THOUGH THE BATTLE of Concorde has ended in defeat for its opponents, it foreshadows a significant victory in the war against airport noise - for we doubt that any aircraft manufacturer will be eager to gamble and struggle the way the British and French have had to in this country. Besides, the approval announced by Transportation Secretary Brock Adams isn't exactly a supersonic red carpet for every booming aircraft of the future. On the contrary, it is restricted to the 16 Concordes that either have been built or are under construction. Moreover, the ruling forbids Concorde from flying at supersonic speeds and thus creating supersonic booms over any part of the nation; and a curfew continues on Concorde flights between 10 p.m. and 7 a.m.

The action does open 11 more airports to Concorde, which has been flying a total of 17 round trips a week to Kennedy Airport and six round trips to Dulles. But Mr. Adams notes that these local airports could, if they wished, adopt "reasonable nondiscriminatory" noise rules that would keep out the Concorde. That seems fair enough at this point, especially since the real setback to anti-noise efforts occurred long before the Concorde arrived; it happened when jets were introduced and when airport managers failed to enforce their noise standards against domestic planes. As we've mentioned before, the greatest airport noise-pollution problem in greater Washington has come from the jets at National Airport - not the Concorde at Dulles. Fairfax County Supervisor Martha V. Pennino, who was one of the leading opponents of Concorde, was candid on this point: "In all honesty," she said upon hearing of the federal ruling Tuesday, "since the plane has been flying in and out of Dulles, I've only had two complaints." That's been more than two years.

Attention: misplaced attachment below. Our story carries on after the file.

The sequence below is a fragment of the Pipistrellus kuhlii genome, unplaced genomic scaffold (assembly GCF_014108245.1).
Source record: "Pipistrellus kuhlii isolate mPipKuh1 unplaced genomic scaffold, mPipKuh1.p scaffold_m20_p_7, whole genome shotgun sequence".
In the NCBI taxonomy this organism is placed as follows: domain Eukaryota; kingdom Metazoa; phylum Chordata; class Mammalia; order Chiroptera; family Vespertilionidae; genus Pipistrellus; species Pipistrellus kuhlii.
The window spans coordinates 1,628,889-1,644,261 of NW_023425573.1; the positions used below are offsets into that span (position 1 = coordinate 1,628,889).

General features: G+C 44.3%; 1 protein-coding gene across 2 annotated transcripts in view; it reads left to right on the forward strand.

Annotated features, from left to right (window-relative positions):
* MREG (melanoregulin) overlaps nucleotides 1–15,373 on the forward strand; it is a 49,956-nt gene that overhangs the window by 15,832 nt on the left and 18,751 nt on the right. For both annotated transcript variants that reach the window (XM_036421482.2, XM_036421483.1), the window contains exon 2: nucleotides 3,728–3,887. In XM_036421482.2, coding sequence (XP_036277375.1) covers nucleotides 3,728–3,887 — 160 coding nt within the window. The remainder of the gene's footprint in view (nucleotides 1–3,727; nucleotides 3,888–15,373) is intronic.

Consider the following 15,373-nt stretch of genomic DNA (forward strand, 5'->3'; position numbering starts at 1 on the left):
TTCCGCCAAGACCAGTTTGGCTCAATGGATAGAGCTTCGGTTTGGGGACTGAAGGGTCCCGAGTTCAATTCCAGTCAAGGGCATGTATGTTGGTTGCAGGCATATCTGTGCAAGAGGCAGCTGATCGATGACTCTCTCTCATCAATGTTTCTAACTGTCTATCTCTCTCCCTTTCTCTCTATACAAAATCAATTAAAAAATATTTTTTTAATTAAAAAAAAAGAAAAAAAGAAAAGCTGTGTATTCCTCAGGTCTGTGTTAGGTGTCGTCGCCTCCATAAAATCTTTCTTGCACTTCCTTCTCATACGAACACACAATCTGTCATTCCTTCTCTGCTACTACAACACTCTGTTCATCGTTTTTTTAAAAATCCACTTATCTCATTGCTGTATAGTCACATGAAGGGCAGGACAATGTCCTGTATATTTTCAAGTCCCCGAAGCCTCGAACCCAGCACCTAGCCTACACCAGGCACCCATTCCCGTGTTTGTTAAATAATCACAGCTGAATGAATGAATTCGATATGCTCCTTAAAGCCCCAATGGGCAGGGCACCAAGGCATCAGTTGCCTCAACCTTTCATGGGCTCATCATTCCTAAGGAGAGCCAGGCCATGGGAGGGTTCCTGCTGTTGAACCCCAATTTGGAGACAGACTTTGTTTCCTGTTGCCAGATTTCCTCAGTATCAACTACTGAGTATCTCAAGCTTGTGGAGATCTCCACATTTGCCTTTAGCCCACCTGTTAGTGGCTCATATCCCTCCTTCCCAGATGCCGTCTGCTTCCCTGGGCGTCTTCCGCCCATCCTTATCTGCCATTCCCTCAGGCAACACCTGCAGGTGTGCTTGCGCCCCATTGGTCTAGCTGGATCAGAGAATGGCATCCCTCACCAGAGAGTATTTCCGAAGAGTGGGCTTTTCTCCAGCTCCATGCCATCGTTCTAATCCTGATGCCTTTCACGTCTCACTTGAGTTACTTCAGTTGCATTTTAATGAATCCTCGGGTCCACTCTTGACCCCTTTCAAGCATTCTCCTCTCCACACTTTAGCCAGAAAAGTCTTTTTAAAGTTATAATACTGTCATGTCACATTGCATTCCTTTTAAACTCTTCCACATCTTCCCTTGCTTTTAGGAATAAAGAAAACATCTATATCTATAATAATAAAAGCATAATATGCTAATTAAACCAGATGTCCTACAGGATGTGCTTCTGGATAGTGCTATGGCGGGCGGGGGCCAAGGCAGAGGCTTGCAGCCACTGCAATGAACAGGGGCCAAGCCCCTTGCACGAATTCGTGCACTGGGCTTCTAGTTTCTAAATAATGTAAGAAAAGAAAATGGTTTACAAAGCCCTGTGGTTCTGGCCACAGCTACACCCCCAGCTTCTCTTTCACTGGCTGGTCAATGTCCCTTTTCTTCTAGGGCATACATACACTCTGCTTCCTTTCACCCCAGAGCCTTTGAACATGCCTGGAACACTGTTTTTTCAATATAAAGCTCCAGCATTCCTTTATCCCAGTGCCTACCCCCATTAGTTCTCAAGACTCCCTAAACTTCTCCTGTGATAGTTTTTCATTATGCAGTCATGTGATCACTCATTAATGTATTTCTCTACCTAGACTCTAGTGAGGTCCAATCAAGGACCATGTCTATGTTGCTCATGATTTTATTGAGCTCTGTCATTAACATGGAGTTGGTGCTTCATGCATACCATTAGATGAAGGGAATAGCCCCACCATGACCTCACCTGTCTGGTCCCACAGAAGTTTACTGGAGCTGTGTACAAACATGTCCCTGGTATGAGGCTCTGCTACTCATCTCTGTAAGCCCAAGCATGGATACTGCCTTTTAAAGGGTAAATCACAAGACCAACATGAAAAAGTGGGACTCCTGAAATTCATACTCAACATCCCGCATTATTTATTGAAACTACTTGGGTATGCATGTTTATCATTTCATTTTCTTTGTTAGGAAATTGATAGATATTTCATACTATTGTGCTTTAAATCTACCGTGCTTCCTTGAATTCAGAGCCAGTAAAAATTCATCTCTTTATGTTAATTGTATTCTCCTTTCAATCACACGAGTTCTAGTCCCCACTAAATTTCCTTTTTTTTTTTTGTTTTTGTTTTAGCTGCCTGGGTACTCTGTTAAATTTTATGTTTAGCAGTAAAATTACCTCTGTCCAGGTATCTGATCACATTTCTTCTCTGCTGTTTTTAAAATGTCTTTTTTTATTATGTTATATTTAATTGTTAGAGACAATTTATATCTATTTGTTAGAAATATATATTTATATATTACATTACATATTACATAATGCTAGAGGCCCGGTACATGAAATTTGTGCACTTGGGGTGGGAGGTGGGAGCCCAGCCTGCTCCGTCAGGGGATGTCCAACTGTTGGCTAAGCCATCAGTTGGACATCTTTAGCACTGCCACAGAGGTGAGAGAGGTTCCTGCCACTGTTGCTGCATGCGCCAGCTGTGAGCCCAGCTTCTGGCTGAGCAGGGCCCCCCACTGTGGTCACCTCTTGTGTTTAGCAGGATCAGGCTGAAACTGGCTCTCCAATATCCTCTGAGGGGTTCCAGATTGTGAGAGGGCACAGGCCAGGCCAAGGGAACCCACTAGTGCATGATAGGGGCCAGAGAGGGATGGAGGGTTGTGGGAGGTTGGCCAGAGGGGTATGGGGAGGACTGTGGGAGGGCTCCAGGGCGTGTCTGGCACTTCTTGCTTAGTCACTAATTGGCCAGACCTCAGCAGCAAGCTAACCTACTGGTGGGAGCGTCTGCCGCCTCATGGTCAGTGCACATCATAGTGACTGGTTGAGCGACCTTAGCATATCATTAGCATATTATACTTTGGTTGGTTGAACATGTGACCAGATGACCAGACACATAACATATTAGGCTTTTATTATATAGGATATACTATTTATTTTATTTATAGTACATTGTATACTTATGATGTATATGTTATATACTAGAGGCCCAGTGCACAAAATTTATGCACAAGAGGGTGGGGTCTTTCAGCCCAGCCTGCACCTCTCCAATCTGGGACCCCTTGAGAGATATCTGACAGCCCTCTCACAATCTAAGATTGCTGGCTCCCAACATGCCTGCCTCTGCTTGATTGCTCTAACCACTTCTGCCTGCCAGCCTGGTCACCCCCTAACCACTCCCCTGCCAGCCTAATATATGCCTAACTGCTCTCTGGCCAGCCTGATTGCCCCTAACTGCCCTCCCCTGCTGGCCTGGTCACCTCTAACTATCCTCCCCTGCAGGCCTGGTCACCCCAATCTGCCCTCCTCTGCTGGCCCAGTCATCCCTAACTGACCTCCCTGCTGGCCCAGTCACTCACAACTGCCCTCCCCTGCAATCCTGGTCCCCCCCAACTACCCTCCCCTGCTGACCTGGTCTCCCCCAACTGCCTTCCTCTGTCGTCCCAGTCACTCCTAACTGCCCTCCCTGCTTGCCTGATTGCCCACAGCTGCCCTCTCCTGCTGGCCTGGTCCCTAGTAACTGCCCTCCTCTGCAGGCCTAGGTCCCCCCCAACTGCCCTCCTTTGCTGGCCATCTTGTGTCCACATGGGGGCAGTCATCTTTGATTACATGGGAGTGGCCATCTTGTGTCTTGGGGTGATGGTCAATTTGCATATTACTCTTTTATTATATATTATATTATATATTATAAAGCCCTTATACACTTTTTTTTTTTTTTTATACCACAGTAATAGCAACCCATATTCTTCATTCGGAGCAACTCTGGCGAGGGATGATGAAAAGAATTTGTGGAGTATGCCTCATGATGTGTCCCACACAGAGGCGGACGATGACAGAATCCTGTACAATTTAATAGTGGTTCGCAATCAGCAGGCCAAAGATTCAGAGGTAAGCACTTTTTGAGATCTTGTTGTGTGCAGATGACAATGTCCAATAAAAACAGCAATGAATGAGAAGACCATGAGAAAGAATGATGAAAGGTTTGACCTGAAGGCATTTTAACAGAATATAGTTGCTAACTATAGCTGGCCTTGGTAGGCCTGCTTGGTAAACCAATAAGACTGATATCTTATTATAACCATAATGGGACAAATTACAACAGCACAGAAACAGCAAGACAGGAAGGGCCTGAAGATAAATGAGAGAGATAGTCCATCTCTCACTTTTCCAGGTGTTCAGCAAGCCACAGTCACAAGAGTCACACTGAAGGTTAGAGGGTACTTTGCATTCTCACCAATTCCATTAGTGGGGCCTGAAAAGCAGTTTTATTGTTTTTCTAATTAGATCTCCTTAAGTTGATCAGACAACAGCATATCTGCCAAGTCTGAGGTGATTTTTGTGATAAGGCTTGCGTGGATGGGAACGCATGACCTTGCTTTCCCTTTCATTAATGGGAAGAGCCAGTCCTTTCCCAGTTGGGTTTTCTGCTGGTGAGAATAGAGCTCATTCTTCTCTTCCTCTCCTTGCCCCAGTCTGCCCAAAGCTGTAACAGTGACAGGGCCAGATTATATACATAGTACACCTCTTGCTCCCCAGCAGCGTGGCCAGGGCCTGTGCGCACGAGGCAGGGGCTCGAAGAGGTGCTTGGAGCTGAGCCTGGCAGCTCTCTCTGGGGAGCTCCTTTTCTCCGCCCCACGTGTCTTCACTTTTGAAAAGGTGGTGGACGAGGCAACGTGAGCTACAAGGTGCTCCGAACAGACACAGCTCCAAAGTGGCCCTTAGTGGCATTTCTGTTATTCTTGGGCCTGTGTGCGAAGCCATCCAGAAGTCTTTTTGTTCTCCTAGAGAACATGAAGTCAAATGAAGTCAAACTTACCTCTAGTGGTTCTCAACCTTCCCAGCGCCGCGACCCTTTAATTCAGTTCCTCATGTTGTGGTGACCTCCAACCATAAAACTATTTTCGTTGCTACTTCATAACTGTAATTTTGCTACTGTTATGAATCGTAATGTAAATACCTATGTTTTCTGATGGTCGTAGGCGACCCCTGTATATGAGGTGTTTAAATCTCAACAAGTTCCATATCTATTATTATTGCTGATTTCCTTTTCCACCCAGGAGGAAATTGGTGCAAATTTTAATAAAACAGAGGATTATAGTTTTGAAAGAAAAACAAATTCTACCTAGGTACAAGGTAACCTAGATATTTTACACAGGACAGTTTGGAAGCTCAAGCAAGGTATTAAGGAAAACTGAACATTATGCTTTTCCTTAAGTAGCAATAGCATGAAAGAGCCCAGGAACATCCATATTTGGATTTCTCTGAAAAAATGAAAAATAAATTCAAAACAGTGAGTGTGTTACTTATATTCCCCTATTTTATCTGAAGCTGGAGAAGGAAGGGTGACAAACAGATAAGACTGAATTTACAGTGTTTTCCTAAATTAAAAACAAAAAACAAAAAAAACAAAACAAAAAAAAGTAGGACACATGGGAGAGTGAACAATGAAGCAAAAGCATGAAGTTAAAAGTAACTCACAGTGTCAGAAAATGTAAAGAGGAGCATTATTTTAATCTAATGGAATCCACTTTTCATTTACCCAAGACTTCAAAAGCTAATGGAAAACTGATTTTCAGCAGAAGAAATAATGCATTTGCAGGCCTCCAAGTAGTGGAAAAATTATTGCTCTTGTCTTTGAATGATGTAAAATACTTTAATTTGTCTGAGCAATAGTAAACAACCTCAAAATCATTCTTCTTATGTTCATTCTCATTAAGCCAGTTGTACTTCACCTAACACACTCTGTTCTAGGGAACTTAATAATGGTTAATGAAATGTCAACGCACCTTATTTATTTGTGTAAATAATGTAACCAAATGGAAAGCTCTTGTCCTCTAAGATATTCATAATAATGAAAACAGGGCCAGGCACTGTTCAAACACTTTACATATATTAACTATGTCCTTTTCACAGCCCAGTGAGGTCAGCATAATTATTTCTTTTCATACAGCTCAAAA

So any Concordes of the future at least will have to meet noise standards that were set for subsonic planes in 1969. They should be held to the stricter standards that were set for subsonic planes in 1975, but there's still time to get back to that. For now, at least, the Concorde has permission to fly, which is by no means a guarantee of financial success; so far, it's been a money-loser, which in the long run may be the most effective noise curb of all.